Sun Kil Moon's April (appropriately released in the month of April and on Mark Kozelek's own Caldo Verde Records) is a sprawling disc with 11 songs that spread themselves out over nearly 73 minutes. Discounting the terrible Modest Mouse covers album, Tiny Cities, the album is the second full-length LP by Sun Kil Moon , Mark Kozelek's post Red House Painters group.
Their first record, Ghosts of the Great Highway, featured an array of styles. There were loud electric tracks alongside slow and gentle acoustic songs. April, on the other hand, has more of an epic whole album experience vibe to it instead of being a collection of different tracks. It is more melancholy than Ghosts mainly due to Kozelek's soft, almost soporific vocals, which are rarely raised above a distanced level.
As expected of a Kozelek release, the melodies on the new recording are beautiful. Mark Kozelek's songwriting and guitar playing abilities are showcased with ridiculous ease. He is one of those phenomenal guitarists who never looks as though he is trying despite the difficulty of the material that he performs. Most of April is acoustic guitar and solo based, but there are some songs that incorporate drums and bass such as "Tonight the Sky," a long and dirgey Neil Young and Crazy Horse sounding electric song, and the countryesque"Like the River," which boasts Will Oldham on backing vocals.
The most engaging portion of the album is the middle set of songs. "Unlit Hallway" is a pretty track that is similar in sound to the style of the Red House Painters' Old Ramon, from 2001. "Heron Blue" is perhaps the best song on April as it is the most unique. In fact, it doesn't sound much like anything that he has ever done before. There is an extremely stark sounding acoustic guitar that is finger-picked. It is so desperately remote, sounding like a Woven Hand song and Kozelek's vocals are detached, but direct, sounding a little bit like Leonard Cohen. The lead guitar is a sublime Spanish guitar part that supplements the song in the best possible way.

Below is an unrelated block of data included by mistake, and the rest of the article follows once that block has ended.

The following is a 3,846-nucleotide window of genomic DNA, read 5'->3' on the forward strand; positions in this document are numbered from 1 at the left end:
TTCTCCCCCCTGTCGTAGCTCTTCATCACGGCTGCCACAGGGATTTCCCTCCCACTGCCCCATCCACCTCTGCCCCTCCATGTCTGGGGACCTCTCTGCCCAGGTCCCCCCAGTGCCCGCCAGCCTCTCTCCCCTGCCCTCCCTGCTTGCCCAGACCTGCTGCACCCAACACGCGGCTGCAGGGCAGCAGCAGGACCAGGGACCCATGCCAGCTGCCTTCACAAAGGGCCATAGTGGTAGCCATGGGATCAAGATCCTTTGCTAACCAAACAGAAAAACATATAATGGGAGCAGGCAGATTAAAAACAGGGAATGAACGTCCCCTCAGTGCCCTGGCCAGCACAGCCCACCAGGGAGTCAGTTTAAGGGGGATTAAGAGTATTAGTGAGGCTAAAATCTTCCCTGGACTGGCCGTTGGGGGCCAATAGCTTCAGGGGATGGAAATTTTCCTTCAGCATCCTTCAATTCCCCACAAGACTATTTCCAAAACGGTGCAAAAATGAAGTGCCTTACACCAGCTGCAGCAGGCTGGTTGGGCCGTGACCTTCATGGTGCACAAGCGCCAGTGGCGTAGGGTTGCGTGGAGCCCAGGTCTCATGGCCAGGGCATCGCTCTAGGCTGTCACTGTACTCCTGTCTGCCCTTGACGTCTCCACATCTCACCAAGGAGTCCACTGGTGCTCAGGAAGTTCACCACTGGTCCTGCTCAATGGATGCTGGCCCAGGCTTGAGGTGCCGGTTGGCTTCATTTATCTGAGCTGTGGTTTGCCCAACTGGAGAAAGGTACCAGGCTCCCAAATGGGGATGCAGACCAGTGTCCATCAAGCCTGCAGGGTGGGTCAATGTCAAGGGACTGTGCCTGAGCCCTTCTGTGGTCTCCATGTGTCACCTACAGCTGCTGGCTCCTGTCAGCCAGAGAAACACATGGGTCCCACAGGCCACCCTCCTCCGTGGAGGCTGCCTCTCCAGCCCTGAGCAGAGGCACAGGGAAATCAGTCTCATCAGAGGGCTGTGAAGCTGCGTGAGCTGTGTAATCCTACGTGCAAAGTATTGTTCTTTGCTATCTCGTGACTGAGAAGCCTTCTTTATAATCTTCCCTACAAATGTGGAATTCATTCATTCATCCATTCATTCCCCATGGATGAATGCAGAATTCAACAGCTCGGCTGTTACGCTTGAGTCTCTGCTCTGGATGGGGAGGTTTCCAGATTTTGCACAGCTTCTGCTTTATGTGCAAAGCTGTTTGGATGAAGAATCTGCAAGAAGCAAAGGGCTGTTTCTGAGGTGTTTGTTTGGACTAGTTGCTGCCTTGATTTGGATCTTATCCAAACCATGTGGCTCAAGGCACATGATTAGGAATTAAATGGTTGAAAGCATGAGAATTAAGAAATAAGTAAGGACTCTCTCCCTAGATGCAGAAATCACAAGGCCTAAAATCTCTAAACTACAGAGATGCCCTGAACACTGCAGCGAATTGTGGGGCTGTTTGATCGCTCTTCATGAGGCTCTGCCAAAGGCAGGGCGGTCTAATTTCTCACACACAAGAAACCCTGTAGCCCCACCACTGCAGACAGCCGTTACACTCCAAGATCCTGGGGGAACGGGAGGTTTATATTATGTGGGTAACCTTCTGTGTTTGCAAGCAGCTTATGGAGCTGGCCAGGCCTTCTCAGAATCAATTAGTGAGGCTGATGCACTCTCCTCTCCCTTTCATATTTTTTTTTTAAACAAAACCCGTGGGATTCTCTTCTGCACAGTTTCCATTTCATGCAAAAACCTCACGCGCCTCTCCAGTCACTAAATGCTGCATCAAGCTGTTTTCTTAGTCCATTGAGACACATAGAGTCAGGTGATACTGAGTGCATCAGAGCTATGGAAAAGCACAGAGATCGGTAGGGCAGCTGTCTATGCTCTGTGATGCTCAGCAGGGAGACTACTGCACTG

April is a strongly pleasant album. It is not as challenging or as emotionally striking as the Red House Painters, but it is on par with the first Sun Kil Moon disc. Kozelek may not be moved to deliver extremely poignant vocals or captivating lyrics these days, but he is still capable of penning some gorgeous melodies.